I slept well. Unfortunately big sis didn’t, because she could hear the bats in the roof! I don’t mind bats, but understand that they freak lots of people out. I didn’t dare let on that according to Glenvarloch’s visitor’s book, the bats sometimes come out in to the house at night, and fly around!

With the sun shining, after breakfast Rich and I put our shorts on for a walk directly from the house up Beinn an t-Sidhein, which translates as ‘Faery Mountain’. After long drives, we try to have at least one or two car free days, for our minds as much as our bodies – neither of us like sitting down for long. The steep pull up quickly removed the cobwebs, and provided amazing views of Glenvarloch, Strathyre, and the nearest loch – Loch Lubnaig. It got a wee bit windy at the top, so much so that for his safety, Rich didn’t climb up to the peak itself, and as we started to descend, so did the rain. Fortunately the air temperature was still warm, so the rain provided some cooling refreshment as we retraced our steps back to the house for lunch.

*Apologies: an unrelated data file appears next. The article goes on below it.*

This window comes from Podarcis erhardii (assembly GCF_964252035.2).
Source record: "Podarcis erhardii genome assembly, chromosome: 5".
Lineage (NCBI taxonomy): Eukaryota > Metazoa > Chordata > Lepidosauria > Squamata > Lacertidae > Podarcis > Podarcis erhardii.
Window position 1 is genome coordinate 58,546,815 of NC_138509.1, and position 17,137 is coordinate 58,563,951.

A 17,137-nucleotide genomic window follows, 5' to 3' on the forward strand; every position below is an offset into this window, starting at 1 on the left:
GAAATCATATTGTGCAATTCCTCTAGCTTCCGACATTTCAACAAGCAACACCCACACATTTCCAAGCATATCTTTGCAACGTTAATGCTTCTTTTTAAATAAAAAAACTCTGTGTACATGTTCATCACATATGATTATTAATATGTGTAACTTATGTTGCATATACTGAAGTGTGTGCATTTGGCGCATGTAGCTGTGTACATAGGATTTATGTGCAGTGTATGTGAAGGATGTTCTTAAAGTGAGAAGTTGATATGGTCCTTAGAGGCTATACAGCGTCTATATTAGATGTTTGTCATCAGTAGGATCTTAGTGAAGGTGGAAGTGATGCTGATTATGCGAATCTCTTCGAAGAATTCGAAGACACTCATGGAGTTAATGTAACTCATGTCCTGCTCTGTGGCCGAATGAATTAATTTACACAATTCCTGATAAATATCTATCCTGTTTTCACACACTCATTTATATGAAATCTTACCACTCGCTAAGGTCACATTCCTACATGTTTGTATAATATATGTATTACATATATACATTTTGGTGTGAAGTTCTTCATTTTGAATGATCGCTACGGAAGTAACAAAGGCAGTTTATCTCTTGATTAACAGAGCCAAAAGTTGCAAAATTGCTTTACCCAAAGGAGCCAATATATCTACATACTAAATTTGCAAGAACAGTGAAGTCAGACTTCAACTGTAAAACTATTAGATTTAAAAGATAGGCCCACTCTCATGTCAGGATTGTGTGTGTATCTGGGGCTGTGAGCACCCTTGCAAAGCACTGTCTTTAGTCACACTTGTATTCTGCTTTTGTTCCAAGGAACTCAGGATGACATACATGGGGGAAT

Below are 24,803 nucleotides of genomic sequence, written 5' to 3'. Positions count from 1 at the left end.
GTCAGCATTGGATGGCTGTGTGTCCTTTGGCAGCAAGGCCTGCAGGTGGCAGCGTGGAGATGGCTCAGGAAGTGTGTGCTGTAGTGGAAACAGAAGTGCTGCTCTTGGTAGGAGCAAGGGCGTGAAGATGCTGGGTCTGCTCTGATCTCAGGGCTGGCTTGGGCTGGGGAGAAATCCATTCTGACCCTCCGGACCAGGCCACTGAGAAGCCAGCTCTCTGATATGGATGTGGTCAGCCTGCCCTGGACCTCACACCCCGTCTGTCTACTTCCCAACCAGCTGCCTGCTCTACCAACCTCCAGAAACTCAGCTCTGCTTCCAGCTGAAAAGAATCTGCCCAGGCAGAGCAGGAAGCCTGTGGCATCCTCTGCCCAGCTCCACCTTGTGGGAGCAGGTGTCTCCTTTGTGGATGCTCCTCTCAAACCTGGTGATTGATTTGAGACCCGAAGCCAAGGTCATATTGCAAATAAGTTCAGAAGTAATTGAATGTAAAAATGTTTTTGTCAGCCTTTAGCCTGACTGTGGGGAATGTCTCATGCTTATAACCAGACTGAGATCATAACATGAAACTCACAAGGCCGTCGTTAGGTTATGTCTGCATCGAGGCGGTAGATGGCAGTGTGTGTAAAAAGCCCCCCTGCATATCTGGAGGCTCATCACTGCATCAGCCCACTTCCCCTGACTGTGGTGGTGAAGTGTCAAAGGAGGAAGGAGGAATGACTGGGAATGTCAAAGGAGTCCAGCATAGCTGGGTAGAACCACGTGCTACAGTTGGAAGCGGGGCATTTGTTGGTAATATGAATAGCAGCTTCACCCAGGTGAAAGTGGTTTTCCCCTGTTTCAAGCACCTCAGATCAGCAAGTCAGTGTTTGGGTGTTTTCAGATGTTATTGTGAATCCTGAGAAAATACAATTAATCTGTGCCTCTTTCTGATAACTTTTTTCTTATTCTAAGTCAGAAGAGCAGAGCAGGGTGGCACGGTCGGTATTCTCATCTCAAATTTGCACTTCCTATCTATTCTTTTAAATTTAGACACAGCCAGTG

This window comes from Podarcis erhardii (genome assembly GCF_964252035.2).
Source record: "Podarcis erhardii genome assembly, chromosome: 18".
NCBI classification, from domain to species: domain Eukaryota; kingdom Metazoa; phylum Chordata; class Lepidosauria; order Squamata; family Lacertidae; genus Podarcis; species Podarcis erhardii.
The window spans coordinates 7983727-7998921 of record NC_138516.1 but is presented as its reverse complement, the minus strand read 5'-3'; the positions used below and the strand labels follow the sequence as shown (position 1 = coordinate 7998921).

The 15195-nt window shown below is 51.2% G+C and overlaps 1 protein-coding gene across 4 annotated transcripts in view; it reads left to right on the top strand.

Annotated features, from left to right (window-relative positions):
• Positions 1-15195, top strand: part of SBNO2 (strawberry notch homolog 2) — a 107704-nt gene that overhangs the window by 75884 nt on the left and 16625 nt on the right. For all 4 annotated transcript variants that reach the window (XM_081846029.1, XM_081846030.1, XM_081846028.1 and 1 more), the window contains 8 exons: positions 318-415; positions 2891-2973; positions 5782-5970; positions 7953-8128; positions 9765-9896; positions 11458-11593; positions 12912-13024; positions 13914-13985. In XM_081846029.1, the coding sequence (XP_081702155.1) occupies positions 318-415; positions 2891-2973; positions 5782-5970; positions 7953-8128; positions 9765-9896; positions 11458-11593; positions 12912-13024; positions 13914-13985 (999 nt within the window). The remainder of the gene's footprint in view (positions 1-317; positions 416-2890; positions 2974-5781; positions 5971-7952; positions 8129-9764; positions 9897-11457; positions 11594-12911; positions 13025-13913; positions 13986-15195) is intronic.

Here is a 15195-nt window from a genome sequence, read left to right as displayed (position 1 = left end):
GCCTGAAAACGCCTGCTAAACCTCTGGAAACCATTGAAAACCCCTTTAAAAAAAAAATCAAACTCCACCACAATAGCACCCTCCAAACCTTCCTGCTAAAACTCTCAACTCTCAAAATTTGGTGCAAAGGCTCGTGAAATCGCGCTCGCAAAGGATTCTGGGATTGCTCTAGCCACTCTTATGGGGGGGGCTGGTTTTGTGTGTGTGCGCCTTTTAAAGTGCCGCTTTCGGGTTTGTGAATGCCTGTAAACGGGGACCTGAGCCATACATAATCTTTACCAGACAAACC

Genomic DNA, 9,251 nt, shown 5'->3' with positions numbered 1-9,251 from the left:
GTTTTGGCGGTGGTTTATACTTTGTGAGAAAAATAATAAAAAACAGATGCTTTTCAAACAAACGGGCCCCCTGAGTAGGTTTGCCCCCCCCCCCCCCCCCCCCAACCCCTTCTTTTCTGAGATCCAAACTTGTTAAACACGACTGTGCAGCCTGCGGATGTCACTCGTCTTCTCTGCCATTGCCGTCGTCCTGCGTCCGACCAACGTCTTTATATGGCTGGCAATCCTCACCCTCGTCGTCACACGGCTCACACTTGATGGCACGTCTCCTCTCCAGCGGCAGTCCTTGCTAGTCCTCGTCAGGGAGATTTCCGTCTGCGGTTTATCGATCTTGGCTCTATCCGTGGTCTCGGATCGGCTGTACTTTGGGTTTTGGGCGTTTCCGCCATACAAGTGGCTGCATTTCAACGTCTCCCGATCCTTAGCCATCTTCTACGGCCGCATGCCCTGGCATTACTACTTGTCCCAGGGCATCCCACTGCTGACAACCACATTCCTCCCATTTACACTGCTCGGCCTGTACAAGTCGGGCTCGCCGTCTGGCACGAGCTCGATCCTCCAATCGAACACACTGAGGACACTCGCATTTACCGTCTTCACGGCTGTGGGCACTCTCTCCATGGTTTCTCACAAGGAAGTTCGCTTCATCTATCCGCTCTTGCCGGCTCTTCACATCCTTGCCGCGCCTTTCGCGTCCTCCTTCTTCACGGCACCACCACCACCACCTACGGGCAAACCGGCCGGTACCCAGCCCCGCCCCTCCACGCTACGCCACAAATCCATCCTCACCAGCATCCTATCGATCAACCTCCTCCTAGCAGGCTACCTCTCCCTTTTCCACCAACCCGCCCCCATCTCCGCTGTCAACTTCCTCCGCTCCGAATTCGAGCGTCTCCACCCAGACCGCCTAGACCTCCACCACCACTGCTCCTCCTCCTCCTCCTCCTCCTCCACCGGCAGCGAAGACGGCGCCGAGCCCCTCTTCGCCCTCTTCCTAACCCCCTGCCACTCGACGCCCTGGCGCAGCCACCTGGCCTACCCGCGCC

After allowing time for lunch to settle, we drove a short distance to Loch Voil, in search of a wild swimming spot. Sure enough we found a small beach opposite space for two cars to park. The water was much warmer than expected and we ended up removing our diving gloves and socks. We kept the wetsuits on but it would definitely have been comfortable just in swimming cossies. The only trouble with wetsuits is that as they’re such a faff to get on and off, you don’t want to waste time taking them off once they’re on! We swam around for half an hour, enjoying the peace and quiet, before getting changed on the beach and making our way back to the village.

Loch Voil